Stepping away, I went to the third opening. This one looked out on a small graveyard. The headstones stuck up through the tall grass as if demanding still to be seen. A few trees grew on the edge then spread to create woodland. Most of the trees had to be evergreen because all the others were slowly surrounding to autumn. I could see no further as evening settled in.
Not giving into dropping my hiking bag, I went back downstairs. Coming into the church’s altar again, I looked round and tried to decide where the best place to sleep was.
To Be Continued…
The church seemed too quiet. I paused in the doorway and peered in. A lot of broken wood, plaster and stone covered the floor, making it look highly dangerous. A quick look up and ceiling was holding strong, even though there where a few holes. The place smelt bad; damp, mouldy and animal like. There was no telling what had or was living here.
‘Hello?’ I shouted.
My voice echoed slightly then fade. I didn’t recognise it as it reached my ears. I sounded like some other twenty year old man who was rough and tried from illness and lack of sleep. Well, that was sort of true. The world was now too dangerous to sleep soundly anymore.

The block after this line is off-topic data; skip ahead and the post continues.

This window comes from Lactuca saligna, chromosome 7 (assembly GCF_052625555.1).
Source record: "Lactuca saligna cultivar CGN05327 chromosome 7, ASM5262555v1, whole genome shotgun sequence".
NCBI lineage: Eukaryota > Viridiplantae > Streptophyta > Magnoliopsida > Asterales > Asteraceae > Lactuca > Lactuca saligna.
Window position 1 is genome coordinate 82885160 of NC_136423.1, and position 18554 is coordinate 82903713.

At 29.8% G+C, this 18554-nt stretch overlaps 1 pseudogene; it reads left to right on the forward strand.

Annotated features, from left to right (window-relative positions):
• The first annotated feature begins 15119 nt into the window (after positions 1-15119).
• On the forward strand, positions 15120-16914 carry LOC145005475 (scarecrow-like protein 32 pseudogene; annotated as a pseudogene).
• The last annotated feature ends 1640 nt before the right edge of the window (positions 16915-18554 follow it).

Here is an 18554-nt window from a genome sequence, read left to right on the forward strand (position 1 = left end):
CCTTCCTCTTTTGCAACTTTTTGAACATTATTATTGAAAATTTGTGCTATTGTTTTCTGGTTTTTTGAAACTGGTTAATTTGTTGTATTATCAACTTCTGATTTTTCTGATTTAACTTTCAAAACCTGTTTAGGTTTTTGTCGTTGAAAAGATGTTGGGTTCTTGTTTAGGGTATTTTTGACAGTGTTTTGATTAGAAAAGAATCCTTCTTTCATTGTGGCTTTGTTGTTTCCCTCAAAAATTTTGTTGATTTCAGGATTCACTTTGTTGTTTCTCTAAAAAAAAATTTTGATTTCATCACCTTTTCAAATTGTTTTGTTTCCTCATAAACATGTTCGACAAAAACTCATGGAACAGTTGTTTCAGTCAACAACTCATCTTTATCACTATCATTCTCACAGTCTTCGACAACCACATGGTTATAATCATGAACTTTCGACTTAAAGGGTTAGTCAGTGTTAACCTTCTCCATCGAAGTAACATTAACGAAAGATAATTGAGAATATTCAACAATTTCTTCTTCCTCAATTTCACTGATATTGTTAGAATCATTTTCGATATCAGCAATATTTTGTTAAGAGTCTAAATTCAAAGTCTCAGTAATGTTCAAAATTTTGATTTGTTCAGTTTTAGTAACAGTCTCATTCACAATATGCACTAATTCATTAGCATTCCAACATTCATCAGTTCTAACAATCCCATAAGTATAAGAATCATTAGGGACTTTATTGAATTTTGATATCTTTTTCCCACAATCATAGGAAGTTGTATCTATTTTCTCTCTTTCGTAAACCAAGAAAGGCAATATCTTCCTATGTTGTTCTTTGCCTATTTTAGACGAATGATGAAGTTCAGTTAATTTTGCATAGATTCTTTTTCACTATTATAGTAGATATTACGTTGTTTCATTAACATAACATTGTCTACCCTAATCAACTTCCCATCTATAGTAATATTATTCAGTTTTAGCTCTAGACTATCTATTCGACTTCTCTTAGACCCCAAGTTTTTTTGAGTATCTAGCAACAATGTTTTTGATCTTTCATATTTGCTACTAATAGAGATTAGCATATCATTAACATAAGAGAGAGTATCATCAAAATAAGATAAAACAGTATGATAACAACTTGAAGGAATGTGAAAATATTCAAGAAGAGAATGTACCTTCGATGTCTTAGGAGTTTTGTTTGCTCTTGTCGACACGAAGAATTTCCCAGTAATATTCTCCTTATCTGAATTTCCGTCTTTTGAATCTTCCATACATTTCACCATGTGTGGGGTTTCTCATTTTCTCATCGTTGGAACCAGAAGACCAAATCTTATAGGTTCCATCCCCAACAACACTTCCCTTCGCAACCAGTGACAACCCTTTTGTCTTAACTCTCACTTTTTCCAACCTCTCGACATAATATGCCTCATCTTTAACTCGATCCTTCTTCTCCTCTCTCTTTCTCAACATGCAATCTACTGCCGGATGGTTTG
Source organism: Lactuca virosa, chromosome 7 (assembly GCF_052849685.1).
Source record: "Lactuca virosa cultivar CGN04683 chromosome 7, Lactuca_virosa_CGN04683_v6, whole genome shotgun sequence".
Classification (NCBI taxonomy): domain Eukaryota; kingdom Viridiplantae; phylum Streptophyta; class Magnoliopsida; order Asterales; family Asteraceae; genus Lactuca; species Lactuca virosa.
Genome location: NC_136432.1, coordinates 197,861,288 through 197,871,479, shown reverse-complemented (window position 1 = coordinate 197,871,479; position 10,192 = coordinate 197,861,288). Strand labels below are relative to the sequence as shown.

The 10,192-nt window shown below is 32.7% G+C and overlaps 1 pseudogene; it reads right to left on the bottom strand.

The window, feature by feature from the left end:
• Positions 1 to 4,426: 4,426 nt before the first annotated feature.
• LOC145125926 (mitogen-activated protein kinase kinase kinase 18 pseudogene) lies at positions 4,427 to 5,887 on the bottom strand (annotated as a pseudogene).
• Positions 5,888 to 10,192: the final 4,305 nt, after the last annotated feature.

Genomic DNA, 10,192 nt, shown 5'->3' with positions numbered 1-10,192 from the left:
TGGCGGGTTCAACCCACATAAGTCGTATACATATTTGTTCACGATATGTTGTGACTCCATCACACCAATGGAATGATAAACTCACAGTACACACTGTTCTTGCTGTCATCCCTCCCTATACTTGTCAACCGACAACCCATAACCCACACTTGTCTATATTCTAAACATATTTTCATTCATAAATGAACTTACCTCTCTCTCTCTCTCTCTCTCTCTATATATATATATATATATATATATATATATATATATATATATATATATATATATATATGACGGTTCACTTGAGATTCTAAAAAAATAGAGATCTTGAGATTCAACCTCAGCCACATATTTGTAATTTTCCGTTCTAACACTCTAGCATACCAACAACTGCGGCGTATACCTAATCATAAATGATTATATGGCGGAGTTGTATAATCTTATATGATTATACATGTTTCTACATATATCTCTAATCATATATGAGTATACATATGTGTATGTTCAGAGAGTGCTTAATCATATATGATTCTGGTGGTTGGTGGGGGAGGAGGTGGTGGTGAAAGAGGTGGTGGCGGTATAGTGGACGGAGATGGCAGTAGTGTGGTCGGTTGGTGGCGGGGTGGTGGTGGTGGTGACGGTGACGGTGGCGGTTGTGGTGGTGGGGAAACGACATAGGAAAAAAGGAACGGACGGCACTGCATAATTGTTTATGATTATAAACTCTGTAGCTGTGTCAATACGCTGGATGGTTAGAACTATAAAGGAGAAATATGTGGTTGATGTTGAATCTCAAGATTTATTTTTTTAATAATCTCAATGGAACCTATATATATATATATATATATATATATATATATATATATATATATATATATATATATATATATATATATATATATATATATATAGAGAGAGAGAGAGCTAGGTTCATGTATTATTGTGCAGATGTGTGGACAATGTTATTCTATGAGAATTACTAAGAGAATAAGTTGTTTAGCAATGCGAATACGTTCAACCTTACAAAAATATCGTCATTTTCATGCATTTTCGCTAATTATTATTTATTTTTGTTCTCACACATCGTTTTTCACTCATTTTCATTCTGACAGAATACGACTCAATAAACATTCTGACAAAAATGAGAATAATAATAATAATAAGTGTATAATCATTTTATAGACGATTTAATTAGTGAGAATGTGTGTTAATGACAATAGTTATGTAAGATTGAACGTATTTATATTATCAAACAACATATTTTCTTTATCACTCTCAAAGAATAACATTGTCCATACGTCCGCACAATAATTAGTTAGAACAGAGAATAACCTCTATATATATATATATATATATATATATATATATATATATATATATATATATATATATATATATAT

I stepped in. Something crunched under my boots. The sounded echoed softer then my voice had. I looked down and saw a pile of yellow bones. They looked too small to be human, but until I’d seen the skull I wouldn’t know for sure. Nudging them with my foot, I couldn’t detect anything further, other then it wasn’t a complete skeleton.
I looked up and around again. Most of the stain glass windows were gone. In their place were loose boards made up wood and metal, however that was only for the lucky few. Weak sunlight was pouring through the rest, causing there to be rectangles topped with arches across the floor. The largest amount of light was coming from the three biggest windows that looked down upon the altar space.
‘Hello? Is anyone here? I come in peace!’ I yelled and held up my empty hands out.
I shuffled into the first patch of light, with my arms up. My shoulders and back ached with the weight of my hiking bag. Some wisps of my too long black hair fell into my eyes and I blew them away with a hot breath. Sweat dampened my dirty t-shirt, not that any more staining would matter. I listened, holding my breath so I could hear more. The church stayed quiet as if it was holding it’s breath too.